Against that backdrop, the director’s attention to detail, and his historical research, must be lauded. Gaadi does not pretend to present every aspect of the Late Kandyan Period. But it goes to remarkable lengths to depicting life as it may have been lived in those hard, harsh, tumultuous years. Consider the way Tikiri, on the verge of suicide, decides to lose her caste status instead. The choice is starkly clear: either she marries into a low caste community, or she must drown herself. If we are to believe colonial and popular Sinhalese accounts of the incident, Ehelepola Kumarihamy was given a similar choice. Writing of the Kandyan practice of caste degradation, for instance, Emerson Tennent notes that “[t]he most dreaded of all punishments… was to hand over the lady of a high caste offender to the Rodiyas.” This is intriguing, but what distinguishes Vithanage’s film is that it records the exact specifics of the process: “the mode of her adoption,” Tennent writes, “was by the Rodiya taking betel from his own mouth and placing it in hers, after which till death her degradation was indelible.” The sequence by the Mahaweli River depicts this, down to the last detail.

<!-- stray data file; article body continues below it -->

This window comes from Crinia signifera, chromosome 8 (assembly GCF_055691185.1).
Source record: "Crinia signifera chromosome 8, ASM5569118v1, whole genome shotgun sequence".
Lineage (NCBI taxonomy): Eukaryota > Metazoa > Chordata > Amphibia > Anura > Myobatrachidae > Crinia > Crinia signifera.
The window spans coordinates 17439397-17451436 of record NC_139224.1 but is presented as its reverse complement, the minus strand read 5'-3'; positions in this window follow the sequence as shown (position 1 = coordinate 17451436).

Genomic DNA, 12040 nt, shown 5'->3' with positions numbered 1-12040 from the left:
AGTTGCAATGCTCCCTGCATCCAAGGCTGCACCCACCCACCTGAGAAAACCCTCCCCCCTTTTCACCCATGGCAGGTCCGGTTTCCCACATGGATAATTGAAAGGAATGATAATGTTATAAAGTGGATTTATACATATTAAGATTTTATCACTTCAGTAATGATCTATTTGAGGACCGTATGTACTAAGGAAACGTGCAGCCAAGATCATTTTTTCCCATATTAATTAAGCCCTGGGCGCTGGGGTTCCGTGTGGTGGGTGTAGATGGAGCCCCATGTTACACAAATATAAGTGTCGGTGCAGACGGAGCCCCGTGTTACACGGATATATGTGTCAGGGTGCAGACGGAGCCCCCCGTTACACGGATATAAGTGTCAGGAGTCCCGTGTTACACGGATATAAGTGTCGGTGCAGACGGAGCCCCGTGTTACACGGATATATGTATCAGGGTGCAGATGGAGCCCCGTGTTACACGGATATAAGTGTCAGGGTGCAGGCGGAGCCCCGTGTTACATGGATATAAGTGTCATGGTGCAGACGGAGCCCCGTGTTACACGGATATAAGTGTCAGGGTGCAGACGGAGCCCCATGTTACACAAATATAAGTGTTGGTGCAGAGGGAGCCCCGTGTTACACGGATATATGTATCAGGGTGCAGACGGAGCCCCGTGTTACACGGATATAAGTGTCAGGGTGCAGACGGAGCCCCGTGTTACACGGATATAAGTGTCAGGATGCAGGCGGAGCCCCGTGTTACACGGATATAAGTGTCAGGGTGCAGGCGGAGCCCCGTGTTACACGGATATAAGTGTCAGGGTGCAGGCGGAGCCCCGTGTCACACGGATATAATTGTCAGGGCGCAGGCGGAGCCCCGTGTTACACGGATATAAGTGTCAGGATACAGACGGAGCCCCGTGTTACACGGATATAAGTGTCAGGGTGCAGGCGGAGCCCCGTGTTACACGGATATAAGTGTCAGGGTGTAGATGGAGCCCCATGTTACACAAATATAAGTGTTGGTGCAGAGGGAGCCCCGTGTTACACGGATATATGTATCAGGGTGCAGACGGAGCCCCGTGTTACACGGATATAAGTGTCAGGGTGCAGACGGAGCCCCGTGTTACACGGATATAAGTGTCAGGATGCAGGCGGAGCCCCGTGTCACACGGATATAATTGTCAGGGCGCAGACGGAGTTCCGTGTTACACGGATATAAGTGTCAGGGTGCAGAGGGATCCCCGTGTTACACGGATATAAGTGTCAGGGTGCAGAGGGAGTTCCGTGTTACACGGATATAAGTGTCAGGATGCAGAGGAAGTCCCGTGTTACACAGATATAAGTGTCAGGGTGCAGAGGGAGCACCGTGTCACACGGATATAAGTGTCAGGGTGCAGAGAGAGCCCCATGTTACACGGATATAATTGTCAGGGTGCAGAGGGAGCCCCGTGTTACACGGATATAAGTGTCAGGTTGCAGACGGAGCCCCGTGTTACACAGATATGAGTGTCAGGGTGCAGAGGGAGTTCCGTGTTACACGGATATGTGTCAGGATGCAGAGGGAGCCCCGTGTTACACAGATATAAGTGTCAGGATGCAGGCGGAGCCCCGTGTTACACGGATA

Equally impressive is the film’s depiction of the social practices in the Kandyan Period. On more than one occasion the Rodiyas, walking on the road, pass by high caste noblemen. Johann Heydt notes that in the event of such encounters, the low caste group “must go a few steps out of the way, whether [it] is loaded or not, and show due respect.” The film also makes it clear that once degraded, a high caste offender cannot be redeemed: he or she remains tethered to his or her fate. If the strictures governing these social codes are broken, then the community does not hesitate to retaliate through violence or personal vendettas: “a woman of the Padua caste,” Heydt notes, after coming upon a mob at a bazaar, “had been nearly killed by some indignant Wellales and Chandoos for ‘having presumed so far to forget her degraded lot in life as to throw a kerchief over her neck and shoulders’.” Such incidents may seem alien to us, even if caste remains an open secret. But Gaadi shows that it was a fact of life then. You could not escape it: you resigned yourself to it.